Five weeks ago
AS I WATCH MY SON Max and his girlfriend Alexis renovate the 1872 house they bought last June, I’m reminded of a few eternal truths about renovation:
- It always takes longer than you expect
- It always costs more than you plan for
- Things get worse before they get better, because before you can do anything, there’s always something else you have to do first, ad infinitum, so you feel like you’re actually going backwards
- Contractors (electricians, plumbers, etc.) invariably say previous contractors’ work is shit
Also, when you’re in your 20’s, a year seems like a really long time. It’s been almost that since, taking advantage of last year’s Federal tax credit, Max and Alexis bought a building in the rapidly gentrifying (hipstifying?) Fishtown section of Philadelphia. It’s a former corner cigar store with a bay window — the store had been converted to a rental apartment before they bought it — plus a 2BR duplex apartment above, where they live.
The ‘kids’ probably thought they’d be done by now. Instead, having torn out the existing kitchen and not quite put it back, and spent nearly all the money they had set aside for the renovation, they’re still living in near-chaos, especially on the lower floor, with an uncomfortably cramped bathroom, and eating out a lot.
That said, much has been accomplished. Walls torn down to create open space out of a warren of small rooms; new electrical wiring; original pine sub-floor partly exposed and sanded; upstairs bedrooms painted.
The most spectacular part of the project to date is the kitchen, where Max has been building cabinets in shop space he rented not far away. (His day job is as a woodworker building high-end custom furniture, and at his previous job in Brooklyn, he installed a lot of super-duper kitchens at fancy addresses, so his standards are high.) They’ve bought all the appliances and a farmhouse sink, and installed a vintage-looking tin ceiling.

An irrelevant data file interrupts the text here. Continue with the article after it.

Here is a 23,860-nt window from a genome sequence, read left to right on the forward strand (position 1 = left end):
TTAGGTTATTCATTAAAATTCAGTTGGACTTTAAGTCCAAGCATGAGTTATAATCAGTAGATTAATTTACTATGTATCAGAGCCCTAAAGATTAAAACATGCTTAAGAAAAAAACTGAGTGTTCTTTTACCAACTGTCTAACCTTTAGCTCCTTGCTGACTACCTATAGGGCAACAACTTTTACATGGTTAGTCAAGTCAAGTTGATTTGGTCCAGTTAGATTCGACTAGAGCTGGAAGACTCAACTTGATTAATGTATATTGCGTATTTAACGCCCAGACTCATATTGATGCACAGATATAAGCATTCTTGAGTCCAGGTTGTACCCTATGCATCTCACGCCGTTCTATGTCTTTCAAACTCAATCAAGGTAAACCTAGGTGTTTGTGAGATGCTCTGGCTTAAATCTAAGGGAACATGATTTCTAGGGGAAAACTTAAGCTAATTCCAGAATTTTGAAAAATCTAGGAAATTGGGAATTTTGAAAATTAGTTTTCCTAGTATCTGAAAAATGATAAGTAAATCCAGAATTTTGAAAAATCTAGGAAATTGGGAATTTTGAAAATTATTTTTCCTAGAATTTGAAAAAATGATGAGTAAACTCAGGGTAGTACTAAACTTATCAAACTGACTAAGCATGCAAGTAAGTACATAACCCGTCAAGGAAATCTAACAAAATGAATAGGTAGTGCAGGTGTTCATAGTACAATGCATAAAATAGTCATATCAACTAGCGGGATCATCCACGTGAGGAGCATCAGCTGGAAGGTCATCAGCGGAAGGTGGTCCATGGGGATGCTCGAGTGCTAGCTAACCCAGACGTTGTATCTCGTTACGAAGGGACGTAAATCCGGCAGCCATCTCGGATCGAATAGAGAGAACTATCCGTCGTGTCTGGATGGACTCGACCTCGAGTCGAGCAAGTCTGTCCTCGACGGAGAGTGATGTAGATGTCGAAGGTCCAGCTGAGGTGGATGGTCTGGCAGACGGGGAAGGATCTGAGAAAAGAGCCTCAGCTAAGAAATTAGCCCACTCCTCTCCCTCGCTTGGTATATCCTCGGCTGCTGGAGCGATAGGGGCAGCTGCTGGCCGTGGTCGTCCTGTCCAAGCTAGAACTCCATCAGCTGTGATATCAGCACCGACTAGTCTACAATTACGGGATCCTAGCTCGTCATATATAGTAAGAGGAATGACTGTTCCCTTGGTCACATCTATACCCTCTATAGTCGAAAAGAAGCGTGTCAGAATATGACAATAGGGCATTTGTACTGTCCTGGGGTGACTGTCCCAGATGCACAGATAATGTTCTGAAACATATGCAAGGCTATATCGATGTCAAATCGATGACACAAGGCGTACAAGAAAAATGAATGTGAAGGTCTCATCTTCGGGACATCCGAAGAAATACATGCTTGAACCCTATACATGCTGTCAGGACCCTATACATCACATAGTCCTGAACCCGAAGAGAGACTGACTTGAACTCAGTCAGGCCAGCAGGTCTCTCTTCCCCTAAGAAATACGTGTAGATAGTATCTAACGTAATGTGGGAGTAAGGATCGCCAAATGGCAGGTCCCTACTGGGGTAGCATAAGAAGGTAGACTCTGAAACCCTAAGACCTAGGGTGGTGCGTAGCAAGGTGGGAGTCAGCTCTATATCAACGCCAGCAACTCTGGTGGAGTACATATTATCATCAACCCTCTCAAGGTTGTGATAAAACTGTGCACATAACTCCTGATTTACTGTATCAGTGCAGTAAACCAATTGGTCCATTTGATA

I spent Mother’s Day weekend there, mostly in work clothes, though we did find time on Sunday for a lovely visit to the Morris Arboretum, below.
Max’s goals for the weekend were two: to chisel a hole, below, in two layers of brick, which took a good couple of hours; and then install an aluminum duct pipe for a stove hood in the exterior wall.
This required his climbing up a 24′ ladder and drilling through the brick from the outside, below. I was very unhappy until he got down safely, and hope he never does anything like that again.
The other goal was to make three cuts in a massively heavy butcher block counter top to fit the L-shaped lower cabinets, below, with space for the sink. This required exactitude, and kicked up a fair amount of dust, but with earplugs, three pairs of hands, and a trusty Shop-Vac at the ready, that too was accomplished.
I feel somewhat responsible for this whole thing, since I encouraged them to buy the house in the first place. I may have forgotten (renovation amnesia, let’s call it) how stressful it can be, and how one needs a certain mindset to live through it. Some day, I hope, they’ll thank me. Right now, they just want to get it done.